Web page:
Seeking new lands —Spanish explorers and SETI

Twenty miles inland from the northern coastal city of Arecibo, Puerto Rico, a 20-acre telescope dish, nestled in a sink hole, listens to the heavens. As featured in the movie Contact, starring Jodie Foster, the Observatorio de Arecibo “allows scientists to monitor natural radio emissions from distant galaxies, pulsars, and quasars. . .” It is “used by scientists as part of the Search for Extraterrestrial Intelligence (SETI).” (Frommers, Puerto Rico, 2010)

Or simply put, from the small island of Puerto Rico, we are searching for other life on other lands.

In the late 1400s, Europeans were also searching for new lands. Christopher Columbus bumped into the Americas, landing in Puerto Rico on his second voyage in 1493, bringing Ponce de Leon with him.

The Amerindians, who likely migrated from Florida to Cuba and out the West Indian archipelago and whose archaeological remains date back many thousands of years, were here first.

Christopher Columbus named the island San Juan Bautista for John the Baptist. He sailed on in hopes of finding bigger and better things, but Ponce de Leon stayed and became the first governor of Puerto Rico.

Statue of Ponce de Leon in Plaza San Jose, Old San Juan, Puerto Rico.

None of this boded well for the native peoples, as you might imagine. Armed with superior weapons, the Spanish settlers were seeking gold and riches. The Amerindians were pressed into servitude and infected by deadly diseases against which they had no immunity. Violent rebellion and suppression ensued. And we all know how that always turned out.

By 1521, the island had been renamed Puerto Rico (Rich Port), and the port city became San Juan. Puerto Rico was one of the most strategic islands in the Carribean and the Spanish built forts to protect this stronghold.

Castillo de San Felipe del Morro, or “El Morro,” fort dominating the entrance to San Juan Bay

San Juan is the second-oldest city in the Americas (behind Santo Domingo in the Dominican Republic). Because of its Spanish colonial architecture and two large forts, as well as restaurants and shopping, the historic district of Old San Juan  is a popular tourist spot.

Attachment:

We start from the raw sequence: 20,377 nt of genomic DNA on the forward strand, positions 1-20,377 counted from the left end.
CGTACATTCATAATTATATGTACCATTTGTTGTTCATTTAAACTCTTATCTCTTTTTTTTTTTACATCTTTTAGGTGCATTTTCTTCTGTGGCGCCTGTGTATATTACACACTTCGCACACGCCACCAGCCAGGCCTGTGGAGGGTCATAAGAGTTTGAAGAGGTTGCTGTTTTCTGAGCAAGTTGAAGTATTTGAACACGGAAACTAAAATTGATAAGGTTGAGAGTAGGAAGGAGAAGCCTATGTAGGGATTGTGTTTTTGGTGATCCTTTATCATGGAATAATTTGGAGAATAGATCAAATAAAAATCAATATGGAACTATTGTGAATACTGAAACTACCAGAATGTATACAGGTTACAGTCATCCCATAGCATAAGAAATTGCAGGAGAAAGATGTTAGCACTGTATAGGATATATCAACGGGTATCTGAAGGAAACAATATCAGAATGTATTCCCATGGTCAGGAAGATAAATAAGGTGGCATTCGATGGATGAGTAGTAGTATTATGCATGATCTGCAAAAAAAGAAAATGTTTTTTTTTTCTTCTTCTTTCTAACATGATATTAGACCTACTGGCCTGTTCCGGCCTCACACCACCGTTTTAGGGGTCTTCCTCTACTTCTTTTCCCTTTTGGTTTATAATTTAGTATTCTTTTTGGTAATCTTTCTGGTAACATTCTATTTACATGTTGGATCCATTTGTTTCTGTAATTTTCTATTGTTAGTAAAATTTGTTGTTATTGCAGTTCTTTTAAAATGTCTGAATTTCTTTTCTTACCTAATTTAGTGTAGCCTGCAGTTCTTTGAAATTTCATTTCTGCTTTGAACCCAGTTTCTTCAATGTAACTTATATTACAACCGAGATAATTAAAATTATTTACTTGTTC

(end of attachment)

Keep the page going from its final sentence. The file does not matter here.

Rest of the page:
Pedestrian ferry from Catano, Puerto Rico across the bay to Old San Juan harbor.

Like the Columbus crew, we arrived in Old San Juan by boat, the La Pinta ferry from Cataño. Unlike the Columbus crew, we were seeking merely history and entertainment,

A view of San Juan from the ferry.

The land we sighted from our boat was much more developed.

Cristo street climbs up the hill in Old San Juan, as we make our way to El Morrow.

The streets of Old San Juan are narrow and lined with historic buildings.

Blue bricks surface the streets

The blue bricks on some of the roadways and plazas date to the age of the Spanish galleons where they were used as ballast.

Pigeons on la plaza de San Juan

I’ve never been to Spain, but the plazas sprinkled throughout the city streets of Old San Juan reminded me of the European plazas we saw in Italy.

The back of the Catedral de San Juan

Built in 1540, “as a replacement for a thatch-roofed chapel that was blown apart by a hurricane in 1529,” the Catedral de San Juan is the “spiritual and architectural centerpiece” of Old San Juan. (Frommers, Puerto Rico, 2010) As we had decided rather spur of the moment to go into Old San Juan immediately after our Bacardi tour, I was not as well prepared for sight-seeing as I might have preferred to be. Ergo, we saw the back of the cathedral, but never made it to the front. You can read more about it and see a photo of the front at the New York Times San Juan travel guide.

Plaza del Quinto Centenario

At the top of the hill, and at the highest point of the city, we reached the Plaza del Quinto Centenario (Quincentennial Plaza). It was constructed in 1992 “to celebrate the 500th anniversary of the discovery of the New World.”

Plaza del Quinto Centenario sculpture by Puerto Rico’s Jaime Suarez